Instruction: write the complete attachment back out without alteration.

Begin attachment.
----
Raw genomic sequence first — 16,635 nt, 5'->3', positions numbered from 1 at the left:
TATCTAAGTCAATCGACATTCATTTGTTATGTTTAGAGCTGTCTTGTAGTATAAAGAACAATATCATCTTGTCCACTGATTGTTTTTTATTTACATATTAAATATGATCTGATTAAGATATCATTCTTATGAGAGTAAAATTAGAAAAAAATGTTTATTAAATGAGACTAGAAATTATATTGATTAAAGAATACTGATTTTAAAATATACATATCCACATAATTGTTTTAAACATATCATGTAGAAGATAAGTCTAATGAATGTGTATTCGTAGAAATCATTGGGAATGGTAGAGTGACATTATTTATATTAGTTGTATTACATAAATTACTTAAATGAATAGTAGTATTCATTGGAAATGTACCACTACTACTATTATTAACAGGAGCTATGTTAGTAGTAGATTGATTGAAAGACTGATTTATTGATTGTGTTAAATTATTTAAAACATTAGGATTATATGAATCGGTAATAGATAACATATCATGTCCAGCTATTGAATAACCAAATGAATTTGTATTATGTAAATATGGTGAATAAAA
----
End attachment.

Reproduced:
Raw genomic sequence first — 16,635 nt, 5'->3', positions numbered from 1 at the left:
TATCTAAGTCAATCGACATTCATTTGTTATGTTTAGAGCTGTCTTGTAGTATAAAGAACAATATCATCTTGTCCACTGATTGTTTTTTATTTACATATTAAATATGATCTGATTAAGATATCATTCTTATGAGAGTAAAATTAGAAAAAAATGTTTATTAAATGAGACTAGAAATTATATTGATTAAAGAATACTGATTTTAAAATATACATATCCACATAATTGTTTTAAACATATCATGTAGAAGATAAGTCTAATGAATGTGTATTCGTAGAAATCATTGGGAATGGTAGAGTGACATTATTTATATTAGTTGTATTACATAAATTACTTAAATGAATAGTAGTATTCATTGGAAATGTACCACTACTACTATTATTAACAGGAGCTATGTTAGTAGTAGATTGATTGAAAGACTGATTTATTGATTGTGTTAAATTATTTAAAACATTAGGATTATATGAATCGGTAATAGATAACATATCATGTCCAGCTATTGAATAACCAAATGAATTTGTATTATGTAAATATGGTGAATAAAA